Understanding The Nursing Care System
It’s generally understood that nursing homes are meant to provide care and comfort to elderly citizens no longer able to live by themselves. We hope and believe that our loved ones are ministered to by a sizeable, well-trained staff and that they are able to socialize and spend time with others from their area and generation. While we may hear about cases where nursing home residents are poorly treated, few people spend enough time or do enough research to fully understand the conditions in their loved one’s home, let alone to understand the nursing home industry, or the wide spectrum of care levels that fall under the misleading name of “nursing homes.” Our San Francisco Elder Abuse Attorneys have compiled a list of what you should know about the nursing home system before making a decision for your loved ones.
This is probably what falls most closely in line with what many people imagine for their elderly loved ones. They tend to be pricey, but represent a best-case scenario for seniors. They are generally well-staffed and well-kept, but they are not equipped to handle residents with serious or chronic medical conditions, memory loss or dementia, or serious impairment to mobility. Many seniors may transition from a retirement community to a nursing home or skilled nursing facility if their condition changes.
These facilities are more focused on treatment of medical issues, although the staff tends to consist of caretakers rather than nurses, and many people are concerned about the quality and duration of care that they provide. There have been many cases of nursing homes that charge for more time and treatment than they actually administer, and sometimes conditions such as pneumonia or bedsores have developed even when caretakers claim that they have been monitoring their residents. Nursing homes tend to receive a large portion of their revenue by billing Medicare and Medicaid, and there are some reports that nursing homes are starting to admit a larger population of younger, mentally ill and disabled people, in order to essentially provide costly long-term housing with minimal medical treatment.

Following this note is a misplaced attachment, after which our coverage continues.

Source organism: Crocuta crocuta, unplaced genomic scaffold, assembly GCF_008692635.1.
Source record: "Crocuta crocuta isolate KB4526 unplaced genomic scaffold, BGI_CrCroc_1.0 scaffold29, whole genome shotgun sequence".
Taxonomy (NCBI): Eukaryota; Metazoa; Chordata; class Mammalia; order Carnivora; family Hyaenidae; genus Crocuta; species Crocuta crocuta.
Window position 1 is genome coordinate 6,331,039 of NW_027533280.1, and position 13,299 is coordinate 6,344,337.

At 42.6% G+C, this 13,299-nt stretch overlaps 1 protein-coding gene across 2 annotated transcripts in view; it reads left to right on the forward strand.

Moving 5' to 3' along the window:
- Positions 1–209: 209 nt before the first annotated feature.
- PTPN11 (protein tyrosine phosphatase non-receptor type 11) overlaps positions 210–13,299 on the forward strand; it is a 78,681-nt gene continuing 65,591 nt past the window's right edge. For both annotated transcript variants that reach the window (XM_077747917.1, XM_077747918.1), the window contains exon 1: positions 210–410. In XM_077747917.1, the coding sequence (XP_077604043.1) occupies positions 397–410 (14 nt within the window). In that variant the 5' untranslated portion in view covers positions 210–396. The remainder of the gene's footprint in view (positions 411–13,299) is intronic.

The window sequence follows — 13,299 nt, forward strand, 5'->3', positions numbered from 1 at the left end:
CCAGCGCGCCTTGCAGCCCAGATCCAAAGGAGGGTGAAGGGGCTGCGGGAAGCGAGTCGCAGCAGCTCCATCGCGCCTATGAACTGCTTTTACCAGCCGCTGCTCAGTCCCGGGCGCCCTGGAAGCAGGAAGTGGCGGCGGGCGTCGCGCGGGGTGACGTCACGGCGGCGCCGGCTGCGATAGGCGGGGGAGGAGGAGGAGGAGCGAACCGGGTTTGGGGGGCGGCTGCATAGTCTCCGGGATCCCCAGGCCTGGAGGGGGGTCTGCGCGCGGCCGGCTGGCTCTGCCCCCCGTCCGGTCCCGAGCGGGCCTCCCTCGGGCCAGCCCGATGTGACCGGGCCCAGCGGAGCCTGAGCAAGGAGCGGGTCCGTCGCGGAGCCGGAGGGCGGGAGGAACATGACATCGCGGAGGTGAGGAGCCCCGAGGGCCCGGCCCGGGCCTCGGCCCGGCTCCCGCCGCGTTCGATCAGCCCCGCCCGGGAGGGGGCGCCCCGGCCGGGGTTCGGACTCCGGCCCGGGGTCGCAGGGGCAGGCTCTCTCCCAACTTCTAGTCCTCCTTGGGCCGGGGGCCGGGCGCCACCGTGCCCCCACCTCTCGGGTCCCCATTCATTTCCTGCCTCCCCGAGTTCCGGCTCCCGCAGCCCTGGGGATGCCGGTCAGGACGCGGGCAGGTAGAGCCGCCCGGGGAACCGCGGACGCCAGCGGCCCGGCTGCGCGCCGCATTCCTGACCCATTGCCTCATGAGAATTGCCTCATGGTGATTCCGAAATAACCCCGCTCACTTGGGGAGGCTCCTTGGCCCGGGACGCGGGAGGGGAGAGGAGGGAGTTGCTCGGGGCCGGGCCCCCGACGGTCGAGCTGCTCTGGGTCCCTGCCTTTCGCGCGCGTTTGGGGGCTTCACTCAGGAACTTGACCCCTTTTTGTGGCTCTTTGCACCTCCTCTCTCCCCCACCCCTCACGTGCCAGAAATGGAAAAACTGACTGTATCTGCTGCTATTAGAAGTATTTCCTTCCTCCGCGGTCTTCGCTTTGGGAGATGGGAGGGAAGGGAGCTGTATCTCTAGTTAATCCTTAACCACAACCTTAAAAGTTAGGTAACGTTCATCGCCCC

Skilled Nursing Facility
Skilled nursing facilities are often seen as an end-of-life care option, and generally focus on palliative treatment, pain management, and stabilizing seriously ill residents. It can be very costly to the elderly and their families, as well as sometimes being perceived as needlessly prolonging residents with a low quality of life. For this reason, some families are turning to hospice instead, both to save money and to ensure that loved ones have a peaceful end of life experience.
Nursing Facilities in California
One of the largest groups of Nursing Facilities in California belongs to Schlomo Rechnitz, whose facilities have a reputation as having a disproportionately large amount of complaints and incidents. Generally, these revolve around understaffing and under-training the caretakers at the facility, resulting in an environment of neglect, accidents, and sometimes a major incident. Courtney Cargill, a non-senior mentally ill resident with a history of self-harm, was allowed to leave the facility unattended and proceeded to immolate herself, with staff not taking action to find her until the subsequent day.
Nursing homes are not the appropriate setting for dealing with serious mental illness, drug addiction, or other similar issues, nor are caretakers trained or equipped to deal with the problems that arise from this population. The challenges of caring for seniors is significant enough, and the standard of care for both populations is likely to drop when caretakers are out of their depth.
Evans Law Firm is a San Francisco Elder Abuse Attorney’s firm, and has a history of handling nursing home abuse cases for residents and their families. Our San Francisco Elder Abuse Attorneys are acquainted with the complicated California Nursing Home regulatory and statutory environment, as well as the factors affecting care, comfort, and cost for residents. If you believe that you or a loved one may have been the victim of nursing home abuse or neglect, contact us for a free initial consultation at (415) 441-8669, or online at firstname.lastname@example.org